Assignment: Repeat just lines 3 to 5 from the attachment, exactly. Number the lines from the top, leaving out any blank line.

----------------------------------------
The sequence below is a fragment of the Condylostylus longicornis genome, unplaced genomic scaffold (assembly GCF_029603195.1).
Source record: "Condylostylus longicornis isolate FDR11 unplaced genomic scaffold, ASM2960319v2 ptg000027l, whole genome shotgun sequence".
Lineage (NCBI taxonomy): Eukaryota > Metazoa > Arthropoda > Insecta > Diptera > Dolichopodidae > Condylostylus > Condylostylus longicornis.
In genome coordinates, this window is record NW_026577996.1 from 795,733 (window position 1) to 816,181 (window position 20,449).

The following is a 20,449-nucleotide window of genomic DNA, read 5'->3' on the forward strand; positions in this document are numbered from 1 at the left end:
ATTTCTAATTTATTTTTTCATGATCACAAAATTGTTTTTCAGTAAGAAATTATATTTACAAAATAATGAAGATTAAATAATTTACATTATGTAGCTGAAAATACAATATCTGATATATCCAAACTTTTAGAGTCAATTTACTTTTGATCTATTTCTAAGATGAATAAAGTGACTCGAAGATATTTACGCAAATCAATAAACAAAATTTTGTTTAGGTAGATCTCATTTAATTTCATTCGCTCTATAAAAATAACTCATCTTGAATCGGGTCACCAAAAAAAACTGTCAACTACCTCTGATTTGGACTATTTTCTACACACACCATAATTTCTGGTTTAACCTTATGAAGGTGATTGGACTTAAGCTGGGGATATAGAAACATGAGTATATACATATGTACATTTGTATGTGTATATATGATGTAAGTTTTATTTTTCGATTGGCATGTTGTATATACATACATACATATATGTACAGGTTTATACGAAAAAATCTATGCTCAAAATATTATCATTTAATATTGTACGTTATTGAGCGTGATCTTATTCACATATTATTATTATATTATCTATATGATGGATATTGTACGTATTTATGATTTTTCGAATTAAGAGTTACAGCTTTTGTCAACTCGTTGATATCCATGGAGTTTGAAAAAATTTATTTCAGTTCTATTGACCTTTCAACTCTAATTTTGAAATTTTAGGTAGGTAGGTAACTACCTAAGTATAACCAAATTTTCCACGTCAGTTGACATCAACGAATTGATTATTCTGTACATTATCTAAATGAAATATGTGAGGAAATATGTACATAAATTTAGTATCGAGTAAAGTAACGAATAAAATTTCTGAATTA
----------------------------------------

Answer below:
Lineage (NCBI taxonomy): Eukaryota > Metazoa > Arthropoda > Insecta > Diptera > Dolichopodidae > Condylostylus > Condylostylus longicornis.
In genome coordinates, this window is record NW_026577996.1 from 795,733 (window position 1) to 816,181 (window position 20,449).

The following is a 20,449-nucleotide window of genomic DNA, read 5'->3' on the forward strand; positions in this document are numbered from 1 at the left end: